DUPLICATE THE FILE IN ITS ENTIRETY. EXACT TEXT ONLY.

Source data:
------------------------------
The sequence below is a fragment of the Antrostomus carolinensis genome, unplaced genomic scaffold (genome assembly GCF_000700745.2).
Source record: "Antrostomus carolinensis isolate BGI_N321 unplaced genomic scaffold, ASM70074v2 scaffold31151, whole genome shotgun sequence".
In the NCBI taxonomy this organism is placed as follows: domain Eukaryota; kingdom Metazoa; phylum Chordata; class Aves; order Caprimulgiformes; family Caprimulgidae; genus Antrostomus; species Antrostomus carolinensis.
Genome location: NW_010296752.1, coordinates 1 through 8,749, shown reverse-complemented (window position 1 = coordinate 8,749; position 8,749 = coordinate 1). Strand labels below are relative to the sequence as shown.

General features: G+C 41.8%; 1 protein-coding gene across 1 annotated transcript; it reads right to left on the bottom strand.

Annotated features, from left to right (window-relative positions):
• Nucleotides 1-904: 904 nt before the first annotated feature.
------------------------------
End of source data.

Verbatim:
The sequence below is a fragment of the Antrostomus carolinensis genome, unplaced genomic scaffold (genome assembly GCF_000700745.2).
Source record: "Antrostomus carolinensis isolate BGI_N321 unplaced genomic scaffold, ASM70074v2 scaffold31151, whole genome shotgun sequence".
In the NCBI taxonomy this organism is placed as follows: domain Eukaryota; kingdom Metazoa; phylum Chordata; class Aves; order Caprimulgiformes; family Caprimulgidae; genus Antrostomus; species Antrostomus carolinensis.
Genome location: NW_010296752.1, coordinates 1 through 8,749, shown reverse-complemented (window position 1 = coordinate 8,749; position 8,749 = coordinate 1). Strand labels below are relative to the sequence as shown.

General features: G+C 41.8%; 1 protein-coding gene across 1 annotated transcript; it reads right to left on the bottom strand.

Annotated features, from left to right (window-relative positions):
• Nucleotides 1-904: 904 nt before the first annotated feature.